Roses & Razzberries

By Terry Scruton, Land Line Now senior correspondent

ROSES to OOIDA Member Bob Lloyd of Ottawa Lake, MI, for his recent efforts to deliver a load of hurricane relief supplies to Brooklyn, NY.

Lloyd and a friend took a 16-foot box truck and a 16-foot trailer from the group Truckers United for Charities. All of the supplies were donated from people in southeast Michigan and northwest Ohio.

And we’ve got to give a shout out to everyone else who is pitching in to help bring in relief supplies. But we also have to throw out a word of caution: If you want to deliver some supplies, that’s great, but you have to make sure you have a receiver set up before you head into the area.

We’ve had reports of some trucks getting turned away because they had nowhere specific to go. The Federal Emergency Management Agency is urging anyone who wants to deliver supplies to make sure you have arrangements with a charity group or whoever is coordinating efforts in that area before you go.

ROSES to U.S. Representatives John Duncan and Peter DeFazio, both of whom serve on the House Highways and Transit Committee.

After a growing wave of criticism of the Federal Motor Carrier Safety Administration’s CSA enforcement program this year – including at a hearing of their own committee – the two congressmen took the criticism to the next level and called on the DOT’s inspector general to do an audit of the program.

They sent a letter with a list of questions they want the audit to address, including the actual relationship between CSA compliance rankings and crash risk and the overall accuracy of the data itself.

In other words, they want to know if this program actually does the things the FMCSA says it does. And we’ll be watching for this audit, because we’d like to know the answer to that question too.

ROSES to a new law signed by the president not long ago that will make it much easier for military personnel to obtain commercial driver’s licenses.

The law, called the Military CDL Act of 2012, basically allows military personnel to obtain CDLs in states where they are stationed instead of being forced to go through their home states of record.

We all know there is a strong connection between trucking and the military, and a lot of truckers out there are former members of the military. This law just makes it much easier for the long-standing tradition to continue.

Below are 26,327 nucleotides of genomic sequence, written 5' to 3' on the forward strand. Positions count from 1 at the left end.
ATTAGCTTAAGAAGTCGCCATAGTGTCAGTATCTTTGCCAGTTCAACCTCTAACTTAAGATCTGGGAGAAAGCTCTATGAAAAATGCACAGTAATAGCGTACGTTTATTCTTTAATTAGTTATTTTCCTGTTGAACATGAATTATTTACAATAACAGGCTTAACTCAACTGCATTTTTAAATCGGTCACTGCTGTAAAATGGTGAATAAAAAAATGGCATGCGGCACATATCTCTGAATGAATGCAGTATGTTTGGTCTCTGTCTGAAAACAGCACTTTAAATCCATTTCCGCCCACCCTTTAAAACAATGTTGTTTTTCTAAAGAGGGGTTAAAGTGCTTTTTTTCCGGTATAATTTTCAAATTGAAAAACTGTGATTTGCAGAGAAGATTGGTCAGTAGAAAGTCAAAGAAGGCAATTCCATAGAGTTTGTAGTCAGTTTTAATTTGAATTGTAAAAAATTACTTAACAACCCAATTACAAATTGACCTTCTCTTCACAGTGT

Land Line reader T.J. Brown would like to send a big shout-out and ROSES to the crew at the Petro Truck Stop in Bordentown, NJ. T.J. and many other drivers were stuck there back in October during Hurricane Sandy.

The Petro lost power around 8 p.m. on Monday, Oct. 29. T.J. said he expected everything would be closed the next day, but not only did he find that the doors were open, the staff had also gone to get coffee and cookies to give to the drivers. They spent the day together at the stop. With no power, the restaurant staff couldn’t cook so they cleaned everything in sight.

When it got dark on Tuesday night, T.J. and the other drivers were told they couldn’t stay inside because there were no lights, but that the back door would be manned if they needed to use the restroom.

There were plenty of stories like this amid the chaos of that storm. It’s good to know that even during times of trouble, folks were still willing to stop and lend each other a hand.

RAZZBERRIES to Tennessee-based trucking company Mark Alvis Inc., for firing a driver for refusing to haul a load after sustaining an injury on the job.

The U.S. Department of Labor says the driver, who was not named, was injured while inspecting his milk tanker. After delivering his load, he was assigned another load. He refused, saying that he was injured and tired and didn’t have enough hours left to complete the load. He returned his truck to the yard. He was then ordered to remove his belongings and was subsequently fired.

The company, which had its interstate operating authority revoked in April, was ordered to pay the driver $30,000 in back pay and reinstate him after the incident. There was definitely something sour about the whole situation, because this driver wasn’t milking it. LL



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